Another attempt at a city tax-credit reduction could be just around the corner for Reynoldsburg, even though a number of citizens flocked to City Hall last summer to protest the last attempt to raise taxes without voter approval.

Another attempt at a city tax-credit reduction could be just around the corner for Reynoldsburg, even though a number of citizens flocked to City Hall last summer to protest the last attempt to raise taxes without voter approval.

Reynoldsburg City Council members Scott Barrett and Mel Clemens said during a special finance committee meeting Feb. 3 that a tax-credit reduction could solve the city's need for more revenue.

"I know the mayor will balance the budget, but we have to come up with revenue that will help make the streets and city safer," Clemens said. "Whether it is another tax increase for the roads or a tax credit reduction, we've got to run the city.

"We can't go year to year and not worry about it," he said. "We are going to balance the budget, but it is not improving things. We have to come up with the money for improvement."

He said Davidson Drive and some other roads in the city "are practically unsafe."

Reynoldsburg Mayor Brad McCloud had vetoed council's last attempt to reduce the tax credit in July 2013. It would have cut the city's income tax credit in half, requiring residents who work outside the city to pay a 0.75-percent income tax to Reynoldsburg on top of whatever they pay the city where they work.

"I knew the only way the income tax issue on the November ballot had a chance to pass was to veto that tax credit reduction," McCloud said.

"I worked my tail off sitting in people's homes and around town to try to pass that tax increase," he said. "I said then that if the levy fails, then it is a different story about the reduction."

Voters turned down the request for an income tax increase, which would have raised the city income tax from 1.5 percent to 2.5 percent, generating about $5 million annually.

The discussion about how to proceed devolved into a disagreement about what council is responsible for and what the mayor's office is responsible for when it comes to devising a budget.

Barrett requested several times during the meeting that McCloud make a formal recommendation if he thinks council should consider another tax-credit reduction.

However, both McCloud and City Attorney Jed Hood said that is not something the executive branch of government should do.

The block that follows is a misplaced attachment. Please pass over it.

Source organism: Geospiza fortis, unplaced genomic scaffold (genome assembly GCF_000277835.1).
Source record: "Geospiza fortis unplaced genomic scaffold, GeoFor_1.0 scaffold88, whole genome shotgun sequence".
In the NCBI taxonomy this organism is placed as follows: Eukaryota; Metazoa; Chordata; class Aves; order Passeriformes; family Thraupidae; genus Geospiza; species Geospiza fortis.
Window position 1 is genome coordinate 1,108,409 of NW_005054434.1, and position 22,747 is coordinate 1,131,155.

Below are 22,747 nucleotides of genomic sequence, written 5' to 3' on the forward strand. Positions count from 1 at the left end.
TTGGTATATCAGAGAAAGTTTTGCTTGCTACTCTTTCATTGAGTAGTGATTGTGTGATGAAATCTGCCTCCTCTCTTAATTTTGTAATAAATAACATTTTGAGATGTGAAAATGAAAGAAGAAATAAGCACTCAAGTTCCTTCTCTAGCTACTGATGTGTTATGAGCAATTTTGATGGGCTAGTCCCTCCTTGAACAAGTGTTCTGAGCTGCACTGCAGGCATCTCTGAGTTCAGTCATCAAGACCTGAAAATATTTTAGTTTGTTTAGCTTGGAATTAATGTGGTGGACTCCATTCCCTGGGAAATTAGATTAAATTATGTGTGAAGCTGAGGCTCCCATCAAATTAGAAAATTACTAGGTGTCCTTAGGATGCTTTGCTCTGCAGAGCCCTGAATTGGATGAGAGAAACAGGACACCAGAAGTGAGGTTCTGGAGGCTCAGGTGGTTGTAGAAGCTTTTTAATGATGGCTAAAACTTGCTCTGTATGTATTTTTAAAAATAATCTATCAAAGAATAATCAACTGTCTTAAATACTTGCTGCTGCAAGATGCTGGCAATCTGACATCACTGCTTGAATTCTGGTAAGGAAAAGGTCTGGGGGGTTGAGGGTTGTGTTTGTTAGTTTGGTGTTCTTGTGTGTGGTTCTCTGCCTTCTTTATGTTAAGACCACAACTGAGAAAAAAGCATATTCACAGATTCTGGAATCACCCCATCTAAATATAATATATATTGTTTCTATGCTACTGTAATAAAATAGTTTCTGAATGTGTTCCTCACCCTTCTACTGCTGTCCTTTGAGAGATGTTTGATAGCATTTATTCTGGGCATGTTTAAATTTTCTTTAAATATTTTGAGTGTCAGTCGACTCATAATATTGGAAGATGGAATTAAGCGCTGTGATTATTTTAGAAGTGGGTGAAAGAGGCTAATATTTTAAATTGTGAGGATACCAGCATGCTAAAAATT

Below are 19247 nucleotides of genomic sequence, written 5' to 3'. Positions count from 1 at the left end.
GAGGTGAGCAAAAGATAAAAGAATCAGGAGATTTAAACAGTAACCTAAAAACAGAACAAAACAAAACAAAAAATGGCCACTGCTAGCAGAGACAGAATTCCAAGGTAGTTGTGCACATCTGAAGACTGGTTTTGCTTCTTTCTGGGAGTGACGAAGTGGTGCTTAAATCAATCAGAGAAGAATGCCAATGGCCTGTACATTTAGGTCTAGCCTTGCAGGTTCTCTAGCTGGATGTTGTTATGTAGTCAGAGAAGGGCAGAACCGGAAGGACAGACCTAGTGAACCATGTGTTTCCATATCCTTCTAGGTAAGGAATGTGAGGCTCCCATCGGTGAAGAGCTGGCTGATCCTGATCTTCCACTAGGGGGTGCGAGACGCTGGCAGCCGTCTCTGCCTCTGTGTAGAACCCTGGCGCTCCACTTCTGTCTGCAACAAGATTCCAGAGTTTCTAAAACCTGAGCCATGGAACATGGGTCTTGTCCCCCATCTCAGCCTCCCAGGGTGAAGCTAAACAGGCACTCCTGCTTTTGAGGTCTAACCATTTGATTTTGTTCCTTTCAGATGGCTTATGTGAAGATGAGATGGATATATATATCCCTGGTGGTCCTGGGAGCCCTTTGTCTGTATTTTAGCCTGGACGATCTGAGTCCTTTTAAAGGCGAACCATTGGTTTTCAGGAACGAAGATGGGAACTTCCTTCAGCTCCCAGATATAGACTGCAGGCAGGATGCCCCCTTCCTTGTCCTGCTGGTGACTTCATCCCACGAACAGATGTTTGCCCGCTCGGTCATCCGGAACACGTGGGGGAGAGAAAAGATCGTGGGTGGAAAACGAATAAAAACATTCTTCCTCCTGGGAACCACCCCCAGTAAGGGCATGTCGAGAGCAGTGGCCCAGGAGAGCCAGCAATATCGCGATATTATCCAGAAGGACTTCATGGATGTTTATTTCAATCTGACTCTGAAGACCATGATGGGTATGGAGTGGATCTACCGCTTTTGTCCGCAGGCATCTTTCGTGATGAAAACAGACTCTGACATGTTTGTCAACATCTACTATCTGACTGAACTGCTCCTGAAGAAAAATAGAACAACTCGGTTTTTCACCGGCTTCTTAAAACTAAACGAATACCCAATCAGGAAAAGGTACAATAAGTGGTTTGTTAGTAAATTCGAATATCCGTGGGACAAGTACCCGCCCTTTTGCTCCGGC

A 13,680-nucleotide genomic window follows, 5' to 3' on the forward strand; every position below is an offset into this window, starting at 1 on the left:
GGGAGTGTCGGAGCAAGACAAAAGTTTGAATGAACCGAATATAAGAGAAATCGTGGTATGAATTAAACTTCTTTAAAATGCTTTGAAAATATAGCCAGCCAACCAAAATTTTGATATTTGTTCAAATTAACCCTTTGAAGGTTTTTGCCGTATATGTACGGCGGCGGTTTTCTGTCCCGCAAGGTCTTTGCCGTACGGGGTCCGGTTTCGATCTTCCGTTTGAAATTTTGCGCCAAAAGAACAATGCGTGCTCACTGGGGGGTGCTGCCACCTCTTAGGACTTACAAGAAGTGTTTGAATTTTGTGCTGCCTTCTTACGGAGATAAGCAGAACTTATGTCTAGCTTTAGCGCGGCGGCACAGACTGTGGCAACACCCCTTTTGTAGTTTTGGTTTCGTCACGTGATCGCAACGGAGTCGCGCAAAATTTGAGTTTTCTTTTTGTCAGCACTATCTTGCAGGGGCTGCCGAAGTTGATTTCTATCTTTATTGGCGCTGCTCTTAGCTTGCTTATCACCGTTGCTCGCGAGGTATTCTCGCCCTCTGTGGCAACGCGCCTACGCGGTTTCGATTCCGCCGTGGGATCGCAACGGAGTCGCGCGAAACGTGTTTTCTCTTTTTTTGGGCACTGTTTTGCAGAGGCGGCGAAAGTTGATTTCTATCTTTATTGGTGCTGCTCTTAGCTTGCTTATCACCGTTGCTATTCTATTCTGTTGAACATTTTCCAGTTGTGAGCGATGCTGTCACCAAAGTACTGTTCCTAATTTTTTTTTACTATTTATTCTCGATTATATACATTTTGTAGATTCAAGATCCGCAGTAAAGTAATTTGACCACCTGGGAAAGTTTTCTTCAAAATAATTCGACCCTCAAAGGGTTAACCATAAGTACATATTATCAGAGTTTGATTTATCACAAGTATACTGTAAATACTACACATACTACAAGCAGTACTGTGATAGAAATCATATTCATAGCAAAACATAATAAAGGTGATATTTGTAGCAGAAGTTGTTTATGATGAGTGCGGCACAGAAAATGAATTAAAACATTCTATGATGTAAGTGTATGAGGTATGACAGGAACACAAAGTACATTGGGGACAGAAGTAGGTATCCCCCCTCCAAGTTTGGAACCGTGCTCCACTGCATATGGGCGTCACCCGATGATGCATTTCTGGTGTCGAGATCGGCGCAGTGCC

"I think that is a job for council," McCloud said. "I think you better look at your job description again."

Barrett said he wants the administration to "come up with a plan to increase city revenue by at least $2.5 million prior to any budget we pass."

Hood spoke up then, saying, "No, you can't compel the mayor to raise revenue by a certain amount. It is his job to bring you a city budget."

Barrett argued that McCloud could still come up with a plan for more revenue.

"I am officially requesting that the administration bring this council a plan to raise this money, like a recommendation to lower the tax credit or a recommendation to go back to the ballot," Barrett said.

"That is not his function," Hood said. "As a legislative body, that is your function."

Barrett continued to insist it is up to the administration "to come to us with innovative ideas on how we can reduce our budget.

"I truly believe we have done our due diligence and I think the administration has to figure out how to address our lack of revenue and protect our property values," he said. "If we aren't going to fix the revenue side, then we will have to make severe cuts. The administration has to offer some severe adjustments to our budget."

Clemens said 75 percent of the city budget "is paying people," so it would be difficult to find enough cuts to fund repairs to city infrastructure.

"We can't cut our police officers or other people too much -- we have to operate and get the job done for the city," he said. "I appreciate what the mayor said about the tax-credit reduction and I think we should consider it again."

Finance committee Chairman Barth Cotner said he doesn't think anyone wants to do a tax-credit reduction and resident Carrie Acosta said council members "should exhaust all other options" before going back to taxpayers for more money.

Cotner asked Service Director Nathan Burd to put a dollar figure on some of the city's road repair needs.

Burd said Palmer Road was one of the worst roads in the city, and it would cost about $900,000 for resurfacing and repairs. He said Livingston Avenue would be a $4.5 million fix and Baldwin Road would cost $700,000 to fix.

Councilwoman Leslie Kelley said she would like to see city department directors come up with 5- and 10-percent cuts in their budgets, to see how much could be saved that way.

The next special meeting to discuss city finances will be held at 6:30 p.m. Monday, Feb. 10, at the Municipal Building, 7232 E. Main St.